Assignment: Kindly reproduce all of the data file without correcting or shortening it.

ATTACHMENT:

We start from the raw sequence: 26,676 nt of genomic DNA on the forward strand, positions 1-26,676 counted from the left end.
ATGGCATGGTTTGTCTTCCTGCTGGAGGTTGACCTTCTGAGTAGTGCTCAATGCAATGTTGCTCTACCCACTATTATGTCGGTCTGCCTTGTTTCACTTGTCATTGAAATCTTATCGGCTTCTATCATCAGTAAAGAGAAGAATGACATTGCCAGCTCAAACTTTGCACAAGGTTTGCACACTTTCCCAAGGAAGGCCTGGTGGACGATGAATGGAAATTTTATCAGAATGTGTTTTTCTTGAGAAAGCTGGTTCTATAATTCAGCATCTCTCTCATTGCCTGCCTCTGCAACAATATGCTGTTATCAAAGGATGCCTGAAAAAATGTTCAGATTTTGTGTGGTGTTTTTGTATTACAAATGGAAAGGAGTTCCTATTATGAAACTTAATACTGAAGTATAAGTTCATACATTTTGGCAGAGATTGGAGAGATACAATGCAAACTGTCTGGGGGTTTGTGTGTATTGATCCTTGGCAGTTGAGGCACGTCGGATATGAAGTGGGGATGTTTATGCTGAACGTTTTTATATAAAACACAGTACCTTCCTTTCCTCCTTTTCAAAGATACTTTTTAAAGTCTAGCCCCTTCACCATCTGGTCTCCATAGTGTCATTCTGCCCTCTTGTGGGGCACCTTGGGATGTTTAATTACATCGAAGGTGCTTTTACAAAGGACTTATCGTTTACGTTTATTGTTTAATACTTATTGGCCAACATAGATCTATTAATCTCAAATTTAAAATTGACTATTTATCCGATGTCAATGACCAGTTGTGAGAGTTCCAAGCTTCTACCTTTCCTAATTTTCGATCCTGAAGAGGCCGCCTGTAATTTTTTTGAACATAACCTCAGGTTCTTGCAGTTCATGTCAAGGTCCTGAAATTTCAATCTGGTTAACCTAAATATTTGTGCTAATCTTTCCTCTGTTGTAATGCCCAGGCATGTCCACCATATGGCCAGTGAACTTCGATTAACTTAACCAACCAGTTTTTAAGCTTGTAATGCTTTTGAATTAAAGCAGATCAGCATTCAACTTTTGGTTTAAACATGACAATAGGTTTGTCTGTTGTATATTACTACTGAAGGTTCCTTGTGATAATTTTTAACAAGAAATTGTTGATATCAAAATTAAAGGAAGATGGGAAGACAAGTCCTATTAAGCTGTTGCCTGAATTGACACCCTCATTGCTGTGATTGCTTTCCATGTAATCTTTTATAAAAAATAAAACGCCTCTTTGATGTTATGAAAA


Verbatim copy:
We start from the raw sequence: 26,676 nt of genomic DNA on the forward strand, positions 1-26,676 counted from the left end.
ATGGCATGGTTTGTCTTCCTGCTGGAGGTTGACCTTCTGAGTAGTGCTCAATGCAATGTTGCTCTACCCACTATTATGTCGGTCTGCCTTGTTTCACTTGTCATTGAAATCTTATCGGCTTCTATCATCAGTAAAGAGAAGAATGACATTGCCAGCTCAAACTTTGCACAAGGTTTGCACACTTTCCCAAGGAAGGCCTGGTGGACGATGAATGGAAATTTTATCAGAATGTGTTTTTCTTGAGAAAGCTGGTTCTATAATTCAGCATCTCTCTCATTGCCTGCCTCTGCAACAATATGCTGTTATCAAAGGATGCCTGAAAAAATGTTCAGATTTTGTGTGGTGTTTTTGTATTACAAATGGAAAGGAGTTCCTATTATGAAACTTAATACTGAAGTATAAGTTCATACATTTTGGCAGAGATTGGAGAGATACAATGCAAACTGTCTGGGGGTTTGTGTGTATTGATCCTTGGCAGTTGAGGCACGTCGGATATGAAGTGGGGATGTTTATGCTGAACGTTTTTATATAAAACACAGTACCTTCCTTTCCTCCTTTTCAAAGATACTTTTTAAAGTCTAGCCCCTTCACCATCTGGTCTCCATAGTGTCATTCTGCCCTCTTGTGGGGCACCTTGGGATGTTTAATTACATCGAAGGTGCTTTTACAAAGGACTTATCGTTTACGTTTATTGTTTAATACTTATTGGCCAACATAGATCTATTAATCTCAAATTTAAAATTGACTATTTATCCGATGTCAATGACCAGTTGTGAGAGTTCCAAGCTTCTACCTTTCCTAATTTTCGATCCTGAAGAGGCCGCCTGTAATTTTTTTGAACATAACCTCAGGTTCTTGCAGTTCATGTCAAGGTCCTGAAATTTCAATCTGGTTAACCTAAATATTTGTGCTAATCTTTCCTCTGTTGTAATGCCCAGGCATGTCCACCATATGGCCAGTGAACTTCGATTAACTTAACCAACCAGTTTTTAAGCTTGTAATGCTTTTGAATTAAAGCAGATCAGCATTCAACTTTTGGTTTAAACATGACAATAGGTTTGTCTGTTGTATATTACTACTGAAGGTTCCTTGTGATAATTTTTAACAAGAAATTGTTGATATCAAAATTAAAGGAAGATGGGAAGACAAGTCCTATTAAGCTGTTGCCTGAATTGACACCCTCATTGCTGTGATTGCTTTCCATGTAATCTTTTATAAAAAATAAAACGCCTCTTTGATGTTATGAAAA